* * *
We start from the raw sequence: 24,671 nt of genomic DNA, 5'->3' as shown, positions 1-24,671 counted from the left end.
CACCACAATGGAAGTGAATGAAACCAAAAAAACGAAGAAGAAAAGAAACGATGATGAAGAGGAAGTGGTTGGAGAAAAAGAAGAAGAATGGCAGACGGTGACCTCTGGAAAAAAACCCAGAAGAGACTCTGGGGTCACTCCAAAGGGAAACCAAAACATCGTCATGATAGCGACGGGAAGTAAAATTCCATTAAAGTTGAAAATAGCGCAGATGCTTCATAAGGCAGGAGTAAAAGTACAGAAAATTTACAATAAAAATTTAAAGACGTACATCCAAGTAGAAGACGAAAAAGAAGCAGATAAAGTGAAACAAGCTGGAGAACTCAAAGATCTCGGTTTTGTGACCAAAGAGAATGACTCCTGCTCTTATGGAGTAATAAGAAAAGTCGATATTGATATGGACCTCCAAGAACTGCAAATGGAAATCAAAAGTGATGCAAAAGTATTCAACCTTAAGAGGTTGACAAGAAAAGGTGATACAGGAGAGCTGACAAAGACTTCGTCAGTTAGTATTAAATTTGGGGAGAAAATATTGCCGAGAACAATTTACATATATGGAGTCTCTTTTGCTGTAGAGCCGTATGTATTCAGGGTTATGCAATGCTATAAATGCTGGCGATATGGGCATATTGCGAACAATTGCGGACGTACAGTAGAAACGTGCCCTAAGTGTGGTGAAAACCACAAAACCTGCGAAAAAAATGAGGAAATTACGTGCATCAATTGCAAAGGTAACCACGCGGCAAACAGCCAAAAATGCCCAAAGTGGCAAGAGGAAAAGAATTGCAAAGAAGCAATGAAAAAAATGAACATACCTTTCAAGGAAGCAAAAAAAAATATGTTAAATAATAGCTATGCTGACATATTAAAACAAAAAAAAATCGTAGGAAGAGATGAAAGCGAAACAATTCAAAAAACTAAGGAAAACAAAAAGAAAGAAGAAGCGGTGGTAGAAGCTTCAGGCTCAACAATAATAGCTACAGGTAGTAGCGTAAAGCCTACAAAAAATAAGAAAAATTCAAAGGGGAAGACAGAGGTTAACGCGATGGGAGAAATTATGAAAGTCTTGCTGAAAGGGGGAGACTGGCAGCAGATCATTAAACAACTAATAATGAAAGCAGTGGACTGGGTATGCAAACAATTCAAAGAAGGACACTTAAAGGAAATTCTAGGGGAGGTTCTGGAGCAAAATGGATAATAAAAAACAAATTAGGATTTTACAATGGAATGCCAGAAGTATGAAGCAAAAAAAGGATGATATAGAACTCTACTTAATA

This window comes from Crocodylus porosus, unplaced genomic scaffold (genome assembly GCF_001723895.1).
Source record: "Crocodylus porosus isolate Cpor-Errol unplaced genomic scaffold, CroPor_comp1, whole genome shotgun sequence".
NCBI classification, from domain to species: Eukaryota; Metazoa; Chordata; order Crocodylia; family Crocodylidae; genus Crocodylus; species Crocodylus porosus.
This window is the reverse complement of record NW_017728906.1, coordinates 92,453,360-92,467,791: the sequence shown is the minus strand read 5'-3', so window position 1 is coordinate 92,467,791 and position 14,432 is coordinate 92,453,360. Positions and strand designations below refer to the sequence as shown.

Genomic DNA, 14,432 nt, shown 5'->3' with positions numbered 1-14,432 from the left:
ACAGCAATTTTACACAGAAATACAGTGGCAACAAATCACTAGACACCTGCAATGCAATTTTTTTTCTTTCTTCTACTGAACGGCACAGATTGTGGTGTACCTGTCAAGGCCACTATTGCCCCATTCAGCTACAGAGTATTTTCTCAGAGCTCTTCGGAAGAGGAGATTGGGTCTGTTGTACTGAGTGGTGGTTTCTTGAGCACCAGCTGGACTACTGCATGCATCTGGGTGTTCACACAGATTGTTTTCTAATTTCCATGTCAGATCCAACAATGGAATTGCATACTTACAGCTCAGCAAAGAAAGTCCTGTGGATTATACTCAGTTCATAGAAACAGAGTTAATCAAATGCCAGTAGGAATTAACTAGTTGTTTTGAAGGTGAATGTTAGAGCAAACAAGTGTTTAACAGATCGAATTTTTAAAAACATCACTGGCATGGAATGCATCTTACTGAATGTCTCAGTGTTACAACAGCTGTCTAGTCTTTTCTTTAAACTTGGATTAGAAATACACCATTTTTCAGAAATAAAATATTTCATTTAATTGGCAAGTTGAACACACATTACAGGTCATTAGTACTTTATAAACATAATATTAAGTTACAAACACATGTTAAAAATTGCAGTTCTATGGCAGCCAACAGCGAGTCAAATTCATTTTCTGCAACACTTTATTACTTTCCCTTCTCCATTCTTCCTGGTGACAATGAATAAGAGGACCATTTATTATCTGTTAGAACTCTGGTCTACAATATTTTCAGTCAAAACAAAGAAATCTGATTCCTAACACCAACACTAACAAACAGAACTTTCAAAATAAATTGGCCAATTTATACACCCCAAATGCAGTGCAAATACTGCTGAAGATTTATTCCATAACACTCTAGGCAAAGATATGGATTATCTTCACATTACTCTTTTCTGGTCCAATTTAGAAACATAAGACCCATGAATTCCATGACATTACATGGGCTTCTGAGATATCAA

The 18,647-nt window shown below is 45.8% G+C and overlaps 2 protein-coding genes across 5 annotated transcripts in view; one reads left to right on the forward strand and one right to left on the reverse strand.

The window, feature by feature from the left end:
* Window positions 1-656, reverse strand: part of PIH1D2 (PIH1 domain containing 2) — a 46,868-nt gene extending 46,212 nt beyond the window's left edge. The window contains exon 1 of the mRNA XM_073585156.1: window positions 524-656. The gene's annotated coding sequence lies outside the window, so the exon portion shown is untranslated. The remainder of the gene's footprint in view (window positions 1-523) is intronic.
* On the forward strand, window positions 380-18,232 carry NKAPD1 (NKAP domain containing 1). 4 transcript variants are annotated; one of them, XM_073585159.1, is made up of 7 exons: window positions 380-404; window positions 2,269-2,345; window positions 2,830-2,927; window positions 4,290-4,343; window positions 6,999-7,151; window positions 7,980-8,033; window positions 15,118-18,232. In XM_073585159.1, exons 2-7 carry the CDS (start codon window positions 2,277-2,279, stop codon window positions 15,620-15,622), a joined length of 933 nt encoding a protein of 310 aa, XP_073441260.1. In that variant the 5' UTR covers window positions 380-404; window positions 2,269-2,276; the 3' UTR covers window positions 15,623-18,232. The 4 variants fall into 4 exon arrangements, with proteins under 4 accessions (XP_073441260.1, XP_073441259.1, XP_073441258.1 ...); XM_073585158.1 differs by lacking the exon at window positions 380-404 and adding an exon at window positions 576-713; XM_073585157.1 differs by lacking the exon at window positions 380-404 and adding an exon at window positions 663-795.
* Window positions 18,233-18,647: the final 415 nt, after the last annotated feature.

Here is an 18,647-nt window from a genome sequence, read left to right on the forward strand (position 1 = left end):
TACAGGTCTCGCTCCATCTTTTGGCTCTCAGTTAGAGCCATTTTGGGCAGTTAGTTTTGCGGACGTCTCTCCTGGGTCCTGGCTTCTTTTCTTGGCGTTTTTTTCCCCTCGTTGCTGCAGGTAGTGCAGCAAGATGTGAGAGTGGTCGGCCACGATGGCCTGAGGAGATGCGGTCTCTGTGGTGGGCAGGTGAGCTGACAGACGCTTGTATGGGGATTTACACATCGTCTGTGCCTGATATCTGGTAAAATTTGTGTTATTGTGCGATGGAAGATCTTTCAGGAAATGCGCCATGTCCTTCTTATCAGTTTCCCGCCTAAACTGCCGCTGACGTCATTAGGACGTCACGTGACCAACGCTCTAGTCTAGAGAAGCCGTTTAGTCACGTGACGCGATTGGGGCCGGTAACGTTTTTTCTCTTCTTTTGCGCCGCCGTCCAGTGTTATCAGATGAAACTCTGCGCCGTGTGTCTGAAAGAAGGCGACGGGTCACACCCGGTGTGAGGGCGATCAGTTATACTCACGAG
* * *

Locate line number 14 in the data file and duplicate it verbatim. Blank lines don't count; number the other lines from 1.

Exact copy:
Here is an 18,647-nt window from a genome sequence, read left to right on the forward strand (position 1 = left end):